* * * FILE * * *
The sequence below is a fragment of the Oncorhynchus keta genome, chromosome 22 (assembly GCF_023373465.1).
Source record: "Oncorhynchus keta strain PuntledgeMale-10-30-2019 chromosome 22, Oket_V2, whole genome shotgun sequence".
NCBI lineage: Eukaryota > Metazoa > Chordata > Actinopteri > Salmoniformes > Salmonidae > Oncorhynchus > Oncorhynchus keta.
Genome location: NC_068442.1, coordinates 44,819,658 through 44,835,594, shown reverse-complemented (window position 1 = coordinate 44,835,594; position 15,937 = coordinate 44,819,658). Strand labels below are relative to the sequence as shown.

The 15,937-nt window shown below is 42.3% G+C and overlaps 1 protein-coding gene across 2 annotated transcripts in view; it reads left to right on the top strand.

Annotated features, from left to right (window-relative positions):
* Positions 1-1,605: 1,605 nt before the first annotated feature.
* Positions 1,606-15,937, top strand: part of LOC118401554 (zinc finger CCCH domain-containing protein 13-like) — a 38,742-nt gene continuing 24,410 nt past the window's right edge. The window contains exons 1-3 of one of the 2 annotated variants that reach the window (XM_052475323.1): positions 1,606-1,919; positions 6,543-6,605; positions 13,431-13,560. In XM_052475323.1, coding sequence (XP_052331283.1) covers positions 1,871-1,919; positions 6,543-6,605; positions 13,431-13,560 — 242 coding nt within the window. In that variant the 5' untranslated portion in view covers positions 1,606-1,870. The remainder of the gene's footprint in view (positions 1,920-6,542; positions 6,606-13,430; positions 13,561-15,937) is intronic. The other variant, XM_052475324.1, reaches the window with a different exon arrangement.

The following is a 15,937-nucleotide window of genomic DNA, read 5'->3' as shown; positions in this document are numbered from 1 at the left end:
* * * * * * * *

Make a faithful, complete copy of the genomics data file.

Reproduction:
The sequence below is a fragment of the Oncorhynchus keta genome, chromosome 22 (assembly GCF_023373465.1).
Source record: "Oncorhynchus keta strain PuntledgeMale-10-30-2019 chromosome 22, Oket_V2, whole genome shotgun sequence".
NCBI lineage: Eukaryota > Metazoa > Chordata > Actinopteri > Salmoniformes > Salmonidae > Oncorhynchus > Oncorhynchus keta.
Genome location: NC_068442.1, coordinates 44,819,658 through 44,835,594, shown reverse-complemented (window position 1 = coordinate 44,835,594; position 15,937 = coordinate 44,819,658). Strand labels below are relative to the sequence as shown.

The 15,937-nt window shown below is 42.3% G+C and overlaps 1 protein-coding gene across 2 annotated transcripts in view; it reads left to right on the top strand.

Annotated features, from left to right (window-relative positions):
* Positions 1-1,605: 1,605 nt before the first annotated feature.
* Positions 1,606-15,937, top strand: part of LOC118401554 (zinc finger CCCH domain-containing protein 13-like) — a 38,742-nt gene continuing 24,410 nt past the window's right edge. The window contains exons 1-3 of one of the 2 annotated variants that reach the window (XM_052475323.1): positions 1,606-1,919; positions 6,543-6,605; positions 13,431-13,560. In XM_052475323.1, coding sequence (XP_052331283.1) covers positions 1,871-1,919; positions 6,543-6,605; positions 13,431-13,560 — 242 coding nt within the window. In that variant the 5' untranslated portion in view covers positions 1,606-1,870. The remainder of the gene's footprint in view (positions 1,920-6,542; positions 6,606-13,430; positions 13,561-15,937) is intronic. The other variant, XM_052475324.1, reaches the window with a different exon arrangement.

The following is a 15,937-nucleotide window of genomic DNA, read 5'->3' as shown; positions in this document are numbered from 1 at the left end: